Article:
When I turned sixteen, I got a job at the only popular place in this tiny ghost town. A resteraunt and bar, believe it or not. There was no such thing as outdoor visitors, but the locals liked each other's company. Many of them were like Joshua and myself, left behind by family or friends. Some were just too old to leave. They shared a need for each other, a mutual comfort they could provide to one another, even with simple words or close presence. Thus the little eatery flourished as a common get-together spot.

And as for my role, I'm a waitress. Perhaps that's why everyone is still familiar with my loud voice and unusually cheery attitude. I spread it like wildfire through that little resteraunt.

Everyone from Seventh Bell has been there at some point or another. And with my job, I make enough money to keep Joshua and myself fed and watered daily.

Unfortunately, money can't buy happiness.

People that you get to know and to like, suddenly up and leave one day without a trace. Those who knew them well or were comforted by their existance end up feeling lost and become depressed. And then they too, disappear.

By the time I had finally saved up enough money to call upon the only doctor in town, he had gone from Seventh Bell. It was incredibly discouraging. I want to cure my brother and help him to live. Why must the one person who could assist disappear when I'm finally ready to pay for his help?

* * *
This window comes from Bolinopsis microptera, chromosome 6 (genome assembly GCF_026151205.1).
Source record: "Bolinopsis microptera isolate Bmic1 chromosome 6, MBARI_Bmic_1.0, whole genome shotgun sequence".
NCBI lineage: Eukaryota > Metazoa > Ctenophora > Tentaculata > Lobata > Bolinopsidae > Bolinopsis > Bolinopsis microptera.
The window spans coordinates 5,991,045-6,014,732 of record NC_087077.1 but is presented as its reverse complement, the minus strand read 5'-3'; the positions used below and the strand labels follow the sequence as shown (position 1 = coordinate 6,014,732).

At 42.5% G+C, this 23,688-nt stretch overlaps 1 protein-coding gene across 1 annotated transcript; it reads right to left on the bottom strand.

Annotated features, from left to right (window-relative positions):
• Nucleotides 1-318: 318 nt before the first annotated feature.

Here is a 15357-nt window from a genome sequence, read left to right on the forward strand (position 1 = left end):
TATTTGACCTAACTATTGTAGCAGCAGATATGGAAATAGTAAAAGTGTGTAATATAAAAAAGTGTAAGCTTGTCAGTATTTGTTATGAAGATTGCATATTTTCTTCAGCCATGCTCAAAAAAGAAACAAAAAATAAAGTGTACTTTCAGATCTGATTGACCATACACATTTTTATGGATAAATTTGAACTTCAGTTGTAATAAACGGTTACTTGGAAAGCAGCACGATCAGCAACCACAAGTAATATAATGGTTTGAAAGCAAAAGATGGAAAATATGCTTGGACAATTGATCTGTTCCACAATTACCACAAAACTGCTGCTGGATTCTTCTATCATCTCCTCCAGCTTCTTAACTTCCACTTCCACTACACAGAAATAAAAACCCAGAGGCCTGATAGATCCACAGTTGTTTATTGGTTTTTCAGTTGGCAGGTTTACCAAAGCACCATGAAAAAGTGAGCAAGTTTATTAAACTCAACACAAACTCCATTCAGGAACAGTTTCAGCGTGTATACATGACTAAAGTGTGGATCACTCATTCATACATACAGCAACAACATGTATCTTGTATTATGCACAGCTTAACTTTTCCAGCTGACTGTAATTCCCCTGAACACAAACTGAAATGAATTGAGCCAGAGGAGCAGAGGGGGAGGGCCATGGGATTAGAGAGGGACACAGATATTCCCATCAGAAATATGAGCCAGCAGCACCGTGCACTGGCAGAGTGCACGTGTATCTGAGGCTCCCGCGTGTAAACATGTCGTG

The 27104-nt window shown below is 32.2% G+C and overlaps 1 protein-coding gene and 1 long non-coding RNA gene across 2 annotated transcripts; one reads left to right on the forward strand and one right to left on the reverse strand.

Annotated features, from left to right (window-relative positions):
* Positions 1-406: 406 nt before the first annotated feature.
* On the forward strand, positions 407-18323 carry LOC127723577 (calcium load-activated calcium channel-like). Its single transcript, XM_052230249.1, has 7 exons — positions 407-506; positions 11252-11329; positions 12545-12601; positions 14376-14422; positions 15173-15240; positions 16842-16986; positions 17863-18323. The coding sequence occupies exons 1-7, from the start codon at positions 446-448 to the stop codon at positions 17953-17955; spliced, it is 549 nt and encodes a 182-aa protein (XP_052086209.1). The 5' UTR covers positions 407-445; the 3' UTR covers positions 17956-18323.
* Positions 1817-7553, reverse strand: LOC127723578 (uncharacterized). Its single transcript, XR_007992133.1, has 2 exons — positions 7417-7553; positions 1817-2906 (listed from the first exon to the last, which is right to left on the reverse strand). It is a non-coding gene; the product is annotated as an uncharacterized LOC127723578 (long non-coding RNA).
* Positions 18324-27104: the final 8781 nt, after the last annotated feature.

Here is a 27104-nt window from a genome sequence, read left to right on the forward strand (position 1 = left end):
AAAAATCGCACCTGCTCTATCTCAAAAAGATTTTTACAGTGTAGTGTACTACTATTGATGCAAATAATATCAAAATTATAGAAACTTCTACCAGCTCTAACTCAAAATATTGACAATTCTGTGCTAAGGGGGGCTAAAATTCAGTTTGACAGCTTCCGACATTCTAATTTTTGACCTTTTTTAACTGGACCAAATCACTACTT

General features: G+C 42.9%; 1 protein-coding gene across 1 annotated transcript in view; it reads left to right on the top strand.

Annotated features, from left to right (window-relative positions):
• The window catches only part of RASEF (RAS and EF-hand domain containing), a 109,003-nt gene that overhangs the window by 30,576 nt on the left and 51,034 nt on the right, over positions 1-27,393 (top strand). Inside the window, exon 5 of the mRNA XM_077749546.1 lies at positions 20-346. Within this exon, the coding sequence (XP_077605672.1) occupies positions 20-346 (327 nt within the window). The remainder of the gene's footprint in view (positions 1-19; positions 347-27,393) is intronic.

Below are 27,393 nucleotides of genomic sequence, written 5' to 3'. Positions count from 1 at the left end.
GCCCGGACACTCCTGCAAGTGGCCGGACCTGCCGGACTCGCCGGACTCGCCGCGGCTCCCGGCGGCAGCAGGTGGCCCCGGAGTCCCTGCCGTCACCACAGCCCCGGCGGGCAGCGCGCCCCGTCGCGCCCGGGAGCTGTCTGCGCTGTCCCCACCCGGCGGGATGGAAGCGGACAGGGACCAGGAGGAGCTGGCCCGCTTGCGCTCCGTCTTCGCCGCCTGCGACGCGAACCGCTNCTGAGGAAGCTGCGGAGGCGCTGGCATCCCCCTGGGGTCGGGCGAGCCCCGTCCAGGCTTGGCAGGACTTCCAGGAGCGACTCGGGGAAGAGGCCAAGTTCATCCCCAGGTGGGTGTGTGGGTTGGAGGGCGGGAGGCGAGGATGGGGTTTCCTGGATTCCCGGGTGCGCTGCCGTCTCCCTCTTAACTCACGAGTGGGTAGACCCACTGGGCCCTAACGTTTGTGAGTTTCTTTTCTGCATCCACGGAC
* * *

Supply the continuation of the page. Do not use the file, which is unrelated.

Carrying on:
More people have died since he left, but strangely, less people have left the town itself.

The crowd in my workplace, while slightly smaller, is more close-knit than ever. They stick like glue now.

I can see this. I'm good at observing. But the truth is, I'm not close to anyone in the town. Despite my carefree and outgoing nature, I feel alienated from everyone but my brother. I offer them smiles and words of encourgement, laugh with them, but my heart is guarded. I do not open up to them or share my feelings.